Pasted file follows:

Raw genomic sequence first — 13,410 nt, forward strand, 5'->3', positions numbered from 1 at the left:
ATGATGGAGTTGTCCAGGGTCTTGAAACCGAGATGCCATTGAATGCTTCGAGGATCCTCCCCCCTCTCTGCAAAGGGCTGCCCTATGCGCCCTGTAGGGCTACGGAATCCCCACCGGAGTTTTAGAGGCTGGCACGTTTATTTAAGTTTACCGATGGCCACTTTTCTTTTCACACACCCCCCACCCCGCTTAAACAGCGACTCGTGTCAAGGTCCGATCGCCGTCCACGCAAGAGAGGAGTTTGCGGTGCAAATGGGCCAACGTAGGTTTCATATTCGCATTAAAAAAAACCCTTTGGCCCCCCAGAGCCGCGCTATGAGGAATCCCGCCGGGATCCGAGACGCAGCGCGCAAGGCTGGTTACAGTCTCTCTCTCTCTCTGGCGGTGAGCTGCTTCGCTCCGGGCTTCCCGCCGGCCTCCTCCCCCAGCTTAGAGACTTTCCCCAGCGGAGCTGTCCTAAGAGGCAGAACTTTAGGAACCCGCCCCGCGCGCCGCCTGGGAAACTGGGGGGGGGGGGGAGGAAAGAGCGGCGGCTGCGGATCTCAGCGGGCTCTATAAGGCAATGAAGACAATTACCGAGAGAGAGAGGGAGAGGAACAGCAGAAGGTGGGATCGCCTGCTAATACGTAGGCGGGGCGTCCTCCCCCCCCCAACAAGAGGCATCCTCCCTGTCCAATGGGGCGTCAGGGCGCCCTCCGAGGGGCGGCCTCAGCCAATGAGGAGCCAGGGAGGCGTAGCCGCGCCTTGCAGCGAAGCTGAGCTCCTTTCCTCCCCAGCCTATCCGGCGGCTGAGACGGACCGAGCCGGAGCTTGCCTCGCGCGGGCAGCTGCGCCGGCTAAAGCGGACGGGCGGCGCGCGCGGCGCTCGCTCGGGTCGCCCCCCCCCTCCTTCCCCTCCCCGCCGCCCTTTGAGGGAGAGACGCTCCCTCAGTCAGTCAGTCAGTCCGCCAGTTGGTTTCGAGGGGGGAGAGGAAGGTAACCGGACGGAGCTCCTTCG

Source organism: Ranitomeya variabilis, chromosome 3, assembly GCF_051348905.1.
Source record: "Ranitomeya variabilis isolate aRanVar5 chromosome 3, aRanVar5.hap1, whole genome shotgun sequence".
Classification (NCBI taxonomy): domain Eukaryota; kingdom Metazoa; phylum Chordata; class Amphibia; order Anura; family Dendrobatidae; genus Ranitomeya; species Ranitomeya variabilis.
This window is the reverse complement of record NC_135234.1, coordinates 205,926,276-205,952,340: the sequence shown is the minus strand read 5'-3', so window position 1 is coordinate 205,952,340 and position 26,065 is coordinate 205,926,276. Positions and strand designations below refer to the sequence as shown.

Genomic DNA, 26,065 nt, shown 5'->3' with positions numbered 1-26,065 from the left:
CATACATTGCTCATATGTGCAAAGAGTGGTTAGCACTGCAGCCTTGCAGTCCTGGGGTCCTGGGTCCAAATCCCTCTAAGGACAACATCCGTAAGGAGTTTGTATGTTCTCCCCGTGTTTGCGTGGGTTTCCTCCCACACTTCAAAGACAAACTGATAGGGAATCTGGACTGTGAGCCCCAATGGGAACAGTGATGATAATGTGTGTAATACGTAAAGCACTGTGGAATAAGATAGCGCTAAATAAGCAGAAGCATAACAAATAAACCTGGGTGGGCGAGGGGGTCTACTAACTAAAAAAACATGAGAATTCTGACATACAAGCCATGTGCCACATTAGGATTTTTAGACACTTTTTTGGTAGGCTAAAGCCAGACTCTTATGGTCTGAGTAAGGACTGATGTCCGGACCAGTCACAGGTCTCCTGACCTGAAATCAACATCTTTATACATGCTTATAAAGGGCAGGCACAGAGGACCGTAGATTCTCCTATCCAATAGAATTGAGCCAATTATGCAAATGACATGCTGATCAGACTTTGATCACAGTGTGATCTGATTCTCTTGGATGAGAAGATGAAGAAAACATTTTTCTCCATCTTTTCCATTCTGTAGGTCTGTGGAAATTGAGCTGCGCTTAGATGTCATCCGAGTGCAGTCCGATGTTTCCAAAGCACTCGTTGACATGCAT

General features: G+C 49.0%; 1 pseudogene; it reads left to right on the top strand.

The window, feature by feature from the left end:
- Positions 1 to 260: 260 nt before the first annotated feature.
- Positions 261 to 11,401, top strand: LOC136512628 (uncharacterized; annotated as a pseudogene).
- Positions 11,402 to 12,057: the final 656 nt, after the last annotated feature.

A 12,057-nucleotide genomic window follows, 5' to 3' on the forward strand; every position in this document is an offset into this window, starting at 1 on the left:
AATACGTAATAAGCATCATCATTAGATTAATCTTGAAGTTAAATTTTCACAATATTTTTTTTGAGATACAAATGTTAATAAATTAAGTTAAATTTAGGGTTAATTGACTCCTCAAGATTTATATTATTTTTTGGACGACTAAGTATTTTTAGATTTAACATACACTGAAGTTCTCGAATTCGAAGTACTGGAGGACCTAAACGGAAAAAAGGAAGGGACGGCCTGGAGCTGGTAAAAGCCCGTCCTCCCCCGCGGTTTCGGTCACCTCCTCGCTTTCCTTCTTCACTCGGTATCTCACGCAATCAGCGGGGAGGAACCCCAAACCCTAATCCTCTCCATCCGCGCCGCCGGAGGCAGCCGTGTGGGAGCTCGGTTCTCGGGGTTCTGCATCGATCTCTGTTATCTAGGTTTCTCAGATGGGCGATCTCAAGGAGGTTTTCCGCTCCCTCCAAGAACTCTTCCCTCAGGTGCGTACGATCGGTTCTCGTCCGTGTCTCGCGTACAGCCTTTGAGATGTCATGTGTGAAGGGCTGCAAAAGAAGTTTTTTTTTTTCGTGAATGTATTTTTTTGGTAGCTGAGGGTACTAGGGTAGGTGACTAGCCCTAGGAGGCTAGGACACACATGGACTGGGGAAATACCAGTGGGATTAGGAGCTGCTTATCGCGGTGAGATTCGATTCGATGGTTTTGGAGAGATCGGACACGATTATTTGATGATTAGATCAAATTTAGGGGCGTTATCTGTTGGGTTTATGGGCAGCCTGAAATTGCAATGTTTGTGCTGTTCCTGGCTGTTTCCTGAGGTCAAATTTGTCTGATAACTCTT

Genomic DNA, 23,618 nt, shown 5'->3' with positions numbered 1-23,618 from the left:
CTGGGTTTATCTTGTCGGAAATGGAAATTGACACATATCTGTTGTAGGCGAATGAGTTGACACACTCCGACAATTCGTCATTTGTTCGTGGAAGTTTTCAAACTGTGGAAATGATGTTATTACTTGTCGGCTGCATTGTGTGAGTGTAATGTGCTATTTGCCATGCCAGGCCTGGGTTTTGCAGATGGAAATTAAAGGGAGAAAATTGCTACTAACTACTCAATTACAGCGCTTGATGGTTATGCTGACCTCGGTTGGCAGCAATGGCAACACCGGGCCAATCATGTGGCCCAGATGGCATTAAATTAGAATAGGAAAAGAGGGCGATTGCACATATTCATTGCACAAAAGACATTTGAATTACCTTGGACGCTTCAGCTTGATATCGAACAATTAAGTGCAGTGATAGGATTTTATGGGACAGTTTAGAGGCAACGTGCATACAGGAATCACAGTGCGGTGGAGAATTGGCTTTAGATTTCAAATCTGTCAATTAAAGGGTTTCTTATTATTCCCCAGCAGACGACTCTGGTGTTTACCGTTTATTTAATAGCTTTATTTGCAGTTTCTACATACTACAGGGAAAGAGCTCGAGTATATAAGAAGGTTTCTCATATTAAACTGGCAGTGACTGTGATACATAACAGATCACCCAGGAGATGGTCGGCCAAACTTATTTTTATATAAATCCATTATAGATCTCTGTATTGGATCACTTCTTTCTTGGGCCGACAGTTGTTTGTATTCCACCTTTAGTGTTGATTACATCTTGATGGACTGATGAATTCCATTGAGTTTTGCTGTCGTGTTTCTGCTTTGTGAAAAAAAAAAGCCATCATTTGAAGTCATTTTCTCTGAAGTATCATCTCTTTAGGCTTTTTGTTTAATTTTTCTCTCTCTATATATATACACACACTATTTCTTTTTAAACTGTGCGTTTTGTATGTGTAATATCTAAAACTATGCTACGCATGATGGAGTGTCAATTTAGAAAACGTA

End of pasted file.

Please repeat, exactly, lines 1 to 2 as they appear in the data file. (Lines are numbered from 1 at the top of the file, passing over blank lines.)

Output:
Raw genomic sequence first — 13,410 nt, forward strand, 5'->3', positions numbered from 1 at the left:
ATGATGGAGTTGTCCAGGGTCTTGAAACCGAGATGCCATTGAATGCTTCGAGGATCCTCCCCCCTCTCTGCAAAGGGCTGCCCTATGCGCCCTGTAGGGCTACGGAATCCCCACCGGAGTTTTAGAGGCTGGCACGTTTATTTAAGTTTACCGATGGCCACTTTTCTTTTCACACACCCCCCACCCCGCTTAAACAGCGACTCGTGTCAAGGTCCGATCGCCGTCCACGCAAGAGAGGAGTTTGCGGTGCAAATGGGCCAACGTAGGTTTCATATTCGCATTAAAAAAAACCCTTTGGCCCCCCAGAGCCGCGCTATGAGGAATCCCGCCGGGATCCGAGACGCAGCGCGCAAGGCTGGTTACAGTCTCTCTCTCTCTCTGGCGGTGAGCTGCTTCGCTCCGGGCTTCCCGCCGGCCTCCTCCCCCAGCTTAGAGACTTTCCCCAGCGGAGCTGTCCTAAGAGGCAGAACTTTAGGAACCCGCCCCGCGCGCCGCCTGGGAAACTGGGGGGGGGGGGGAGGAAAGAGCGGCGGCTGCGGATCTCAGCGGGCTCTATAAGGCAATGAAGACAATTACCGAGAGAGAGAGGGAGAGGAACAGCAGAAGGTGGGATCGCCTGCTAATACGTAGGCGGGGCGTCCTCCCCCCCCCAACAAGAGGCATCCTCCCTGTCCAATGGGGCGTCAGGGCGCCCTCCGAGGGGCGGCCTCAGCCAATGAGGAGCCAGGGAGGCGTAGCCGCGCCTTGCAGCGAAGCTGAGCTCCTTTCCTCCCCAGCCTATCCGGCGGCTGAGACGGACCGAGCCGGAGCTTGCCTCGCGCGGGCAGCTGCGCCGGCTAAAGCGGACGGGCGGCGCGCGCGGCGCTCGCTCGGGTCGCCCCCCCCCTCCTTCCCCTCCCCGCCGCCCTTTGAGGGAGAGACGCTCCCTCAGTCAGTCAGTCAGTCCGCCAGTTGGTTTCGAGGGGGGAGAGGAAGGTAACCGGACGGAGCTCCTTCG